My book is as relevant today as it was back in 1993 – sadly though some things have changed a lot has not changed – the sense of men being cut out of the whole process marginalised. I’ve done an earlier blog on my book, but wanted today to give some more detail on stories.
This book came out of my experience and wondering what men feel when they’re told they are infertile. There was plenty of material about women’s experiences but little on how men felt.
Twenty-two men talked to me about their experiences including how they reacted to a diagnosis of male infertility, how they coped, felt about fatherhood, trying to create a family, survival strategies, what support they had. The stories are all different but threads link them and here’s a flavour of some of them .
*Kevin (not his real name) told me how he had recurrent dreams of pushing his dead baby round in a pram. His sadness was palpable. But no other men talked about dreams in the context of their infertility.
*Standing on the sidelines looking on whilst their partner was treated for a problem which he considered was his not hers was a common thread. Feeling redundant and useless when she was going through IVF. One man exploded with anger guilt and frustration when he had to give his partner painful hormone injections – furious with himself for inflicting pain on her.
*I felt cheated life had handed out unfair cards to me but there was no sense of grief or loss. There was nothing specific I could get a handle on no child to cry over just this sense of unfairness. I felt impotent not in a sexual way but in a general way
*To start with I didn’t really have any feelings about the diagnosis but six months or so later I remember lying in bed saying I really wanted to be a Dad. Another man talked of a having a lump in his throat when he saw children in the playground.
*Another man recalled how he’d bottled up his own feelings during tests and treatment to support his partner through various assisted conception techniques. The treatment didn’t work so they decided to use donor sperm and were thrilled when she became pregnant. Later that day when his partner reached over to caress his face he suddenly started crying and crying. He felt as though he’d been missing that attention from her over the years in their quest for a baby.
* Knocked sideways by a diagnosis , some felt miserable and frustrated at work, sensing loss of control, only with hindsight did they realise how upset they’d been.
*Others felt in control, saw the diagnosis as a challenge to overcome, but other men felt isolated and alone, not wanting to join a support group or ring a helpline. Some decided to take up a project as a way of coping e.g. doing up the kitchen for instance.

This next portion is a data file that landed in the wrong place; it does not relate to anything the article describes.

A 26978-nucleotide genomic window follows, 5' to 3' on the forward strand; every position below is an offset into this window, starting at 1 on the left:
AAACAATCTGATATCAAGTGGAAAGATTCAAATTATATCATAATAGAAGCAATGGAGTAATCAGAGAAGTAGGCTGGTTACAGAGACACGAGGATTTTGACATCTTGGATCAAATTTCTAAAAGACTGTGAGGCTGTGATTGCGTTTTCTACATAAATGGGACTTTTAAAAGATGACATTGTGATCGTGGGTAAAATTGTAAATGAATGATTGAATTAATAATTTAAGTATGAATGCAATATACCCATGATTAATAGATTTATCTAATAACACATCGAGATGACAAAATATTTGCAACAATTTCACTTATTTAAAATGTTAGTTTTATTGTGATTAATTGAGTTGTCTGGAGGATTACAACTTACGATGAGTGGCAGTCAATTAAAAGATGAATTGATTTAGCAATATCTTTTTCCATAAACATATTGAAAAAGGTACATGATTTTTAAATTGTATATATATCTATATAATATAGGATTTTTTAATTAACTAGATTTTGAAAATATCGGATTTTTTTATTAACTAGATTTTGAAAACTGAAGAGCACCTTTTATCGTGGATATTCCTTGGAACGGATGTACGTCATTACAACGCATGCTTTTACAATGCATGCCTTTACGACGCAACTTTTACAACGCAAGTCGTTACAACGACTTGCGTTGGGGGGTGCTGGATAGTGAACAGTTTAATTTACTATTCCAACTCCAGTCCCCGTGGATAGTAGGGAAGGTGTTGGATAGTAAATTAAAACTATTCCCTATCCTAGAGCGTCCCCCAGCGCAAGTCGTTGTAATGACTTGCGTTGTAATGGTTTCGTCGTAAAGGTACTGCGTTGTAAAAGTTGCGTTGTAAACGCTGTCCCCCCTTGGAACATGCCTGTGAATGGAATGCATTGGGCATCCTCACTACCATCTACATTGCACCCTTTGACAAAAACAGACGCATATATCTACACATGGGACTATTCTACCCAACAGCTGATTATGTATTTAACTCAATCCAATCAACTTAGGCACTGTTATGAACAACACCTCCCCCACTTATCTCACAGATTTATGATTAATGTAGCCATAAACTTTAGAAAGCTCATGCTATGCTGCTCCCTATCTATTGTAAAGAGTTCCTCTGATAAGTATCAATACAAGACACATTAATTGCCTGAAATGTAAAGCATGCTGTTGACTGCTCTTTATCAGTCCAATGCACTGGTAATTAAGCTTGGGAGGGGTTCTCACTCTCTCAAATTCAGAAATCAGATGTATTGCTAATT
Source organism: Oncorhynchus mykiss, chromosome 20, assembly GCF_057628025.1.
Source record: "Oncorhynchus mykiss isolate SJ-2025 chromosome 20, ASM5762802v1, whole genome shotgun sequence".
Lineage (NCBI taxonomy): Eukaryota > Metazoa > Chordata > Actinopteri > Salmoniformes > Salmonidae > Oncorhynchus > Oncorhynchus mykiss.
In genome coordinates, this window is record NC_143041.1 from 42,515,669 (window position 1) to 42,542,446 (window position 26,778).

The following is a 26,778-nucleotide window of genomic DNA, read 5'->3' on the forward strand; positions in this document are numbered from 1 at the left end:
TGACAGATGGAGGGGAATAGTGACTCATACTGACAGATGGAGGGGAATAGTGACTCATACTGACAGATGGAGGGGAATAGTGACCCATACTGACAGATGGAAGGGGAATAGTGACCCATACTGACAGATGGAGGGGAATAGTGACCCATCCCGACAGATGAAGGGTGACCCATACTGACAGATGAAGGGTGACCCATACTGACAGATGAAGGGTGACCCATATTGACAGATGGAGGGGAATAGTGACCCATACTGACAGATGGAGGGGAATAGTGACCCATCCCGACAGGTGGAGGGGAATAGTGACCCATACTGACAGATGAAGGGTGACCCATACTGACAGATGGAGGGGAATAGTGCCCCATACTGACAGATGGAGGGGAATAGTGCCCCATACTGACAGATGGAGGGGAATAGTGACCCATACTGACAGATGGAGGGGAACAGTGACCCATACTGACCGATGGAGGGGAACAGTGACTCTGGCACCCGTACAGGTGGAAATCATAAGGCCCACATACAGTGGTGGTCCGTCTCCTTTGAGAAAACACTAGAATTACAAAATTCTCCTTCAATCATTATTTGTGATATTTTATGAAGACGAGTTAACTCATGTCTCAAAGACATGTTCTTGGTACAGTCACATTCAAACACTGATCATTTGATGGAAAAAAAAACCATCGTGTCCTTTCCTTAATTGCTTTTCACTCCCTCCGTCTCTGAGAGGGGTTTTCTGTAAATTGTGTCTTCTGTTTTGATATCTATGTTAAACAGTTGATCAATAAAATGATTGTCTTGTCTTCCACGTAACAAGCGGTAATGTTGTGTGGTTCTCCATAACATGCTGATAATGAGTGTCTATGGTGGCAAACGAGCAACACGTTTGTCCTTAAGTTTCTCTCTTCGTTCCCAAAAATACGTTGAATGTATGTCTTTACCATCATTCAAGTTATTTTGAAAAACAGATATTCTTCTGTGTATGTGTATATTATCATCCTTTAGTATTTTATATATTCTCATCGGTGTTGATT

*Bottling up feelings – some men felt they had to do this to be strong for the sake of their partner.
*The importance of parenting as opposed to fatherhood came up – John emphatically rejected the notion of genetic death nurture not nature was what counted. Another man said he hadn’t been bothered much about fatherhood he didn’t have much desire to pass on his genes. But when he was told he was infertile that all changed. I felt a sense of protest inside me because I felt I’d come to an evolutionary full stop. This was a philosophical thought he said not a gut feeling – but then he said his siblings who had children would carry on the family name but there’s nothing for me just emptiness.
*Not being able to pass on family characteristics saddened another man who had come from a family of two girls and one boy – he looked at this sister’s little boy and girl to see whether they had any of my father’s characteristics, he felt sad because in some way he wanted to reproduce him – then he looked at his feet which he considered horrid and then felt sad because nobody else would have them.
One of my parting thoughts then and still now was that ‘motherhood is almost thought to be a right for women at the present time and they are seen to be more deserving of support if this prospect is denied them. Men are marginal to the whole process of infertility investigations. Upbringing and social conditioning militate against men expressing their feelings of sadness. What most struck me from all the interviews was the sense of uselessness and guilt many men felt – his partner was undergoing invasive painful treatment because of him.
Note: it’s still the case today that gynaecologists dominate fertility treatment and much is still not known about male fertility. And men don’t know much about their fertility, how to protect it and make sure warning signs of problems are checked. They need to be properly investigated with a physical examination, semen samples and hormonal tests to get a proper diagnosis and see what options/treatments there are for his problem rather than jumping straight to IVF. An eminent urologist says that IVF is a solution not a treatment for male infertility , men need to be thoroughly checked out in order to get a proper diagnosis and they need to be treated with care and support.